TEACHING READING AND WRITING 251
which he has them draw to right and left of a vertical and above and below a horizontal, and concludes: "So we find the solution of the problems for which we sought — the vertical line, the horizontal, the oblique, and the four curves, whose union forms the circle, contain all possible lines, all writing.
" Arrived at this point, Itard and I were for a long time at a standstill. The lines being known, the next step was to have the child trace regular figures, beginning of course, with the simplest. According to the general opinion, Itard had advised me to begin with the square and I had followed this advice for three months, without being able to make the child understand me."
After a long series of experiments, guided by his ideas of the genesis of gRometric figures, Seguin became aware that the triangle is the figure most easily drawn.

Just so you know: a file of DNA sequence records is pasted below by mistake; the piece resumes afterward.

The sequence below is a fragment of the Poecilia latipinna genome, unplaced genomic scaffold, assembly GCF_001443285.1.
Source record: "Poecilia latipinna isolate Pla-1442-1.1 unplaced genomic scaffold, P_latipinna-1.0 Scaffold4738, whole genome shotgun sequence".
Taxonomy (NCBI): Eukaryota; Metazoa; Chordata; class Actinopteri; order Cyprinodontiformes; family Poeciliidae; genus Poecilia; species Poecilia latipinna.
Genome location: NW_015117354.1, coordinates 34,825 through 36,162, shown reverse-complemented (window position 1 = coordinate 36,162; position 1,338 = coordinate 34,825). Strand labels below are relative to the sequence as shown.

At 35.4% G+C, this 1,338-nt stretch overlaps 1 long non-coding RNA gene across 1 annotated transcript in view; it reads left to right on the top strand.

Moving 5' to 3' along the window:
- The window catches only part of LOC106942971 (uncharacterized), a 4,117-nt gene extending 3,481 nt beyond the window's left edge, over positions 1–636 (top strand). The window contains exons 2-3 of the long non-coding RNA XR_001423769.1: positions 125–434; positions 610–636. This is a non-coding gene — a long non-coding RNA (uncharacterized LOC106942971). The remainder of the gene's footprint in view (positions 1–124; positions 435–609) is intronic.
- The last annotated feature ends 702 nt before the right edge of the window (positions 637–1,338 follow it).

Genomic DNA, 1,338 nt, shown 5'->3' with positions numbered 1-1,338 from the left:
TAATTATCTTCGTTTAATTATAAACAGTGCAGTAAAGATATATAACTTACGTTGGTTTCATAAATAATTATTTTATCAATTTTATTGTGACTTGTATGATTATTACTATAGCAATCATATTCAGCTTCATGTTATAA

" When three lines meet thus, they always form a triangle, while four lines may meet in a hundred different directions without remaining parallel and therefore without presenting a perfect square.
" From these experiments and many others, I have deduced the first principles of writing and of design for the idiot; principles whose application is too simple for me to discuss further."
Such was the proceeding used by my predecessors in the teaching of writing to deficients. As for reading, Itard proceeded thus: he drove nails into the wall and hung upon them, gRometric figures of wood, such as triangles, squares, circles. Tie then drew the exact imprint of these upon the wall, after which he took the figures away and had the " boy of Aveyron " replace them upon the proper nails, guided by the design. From this design Itard conceived the idea of the plane gRometric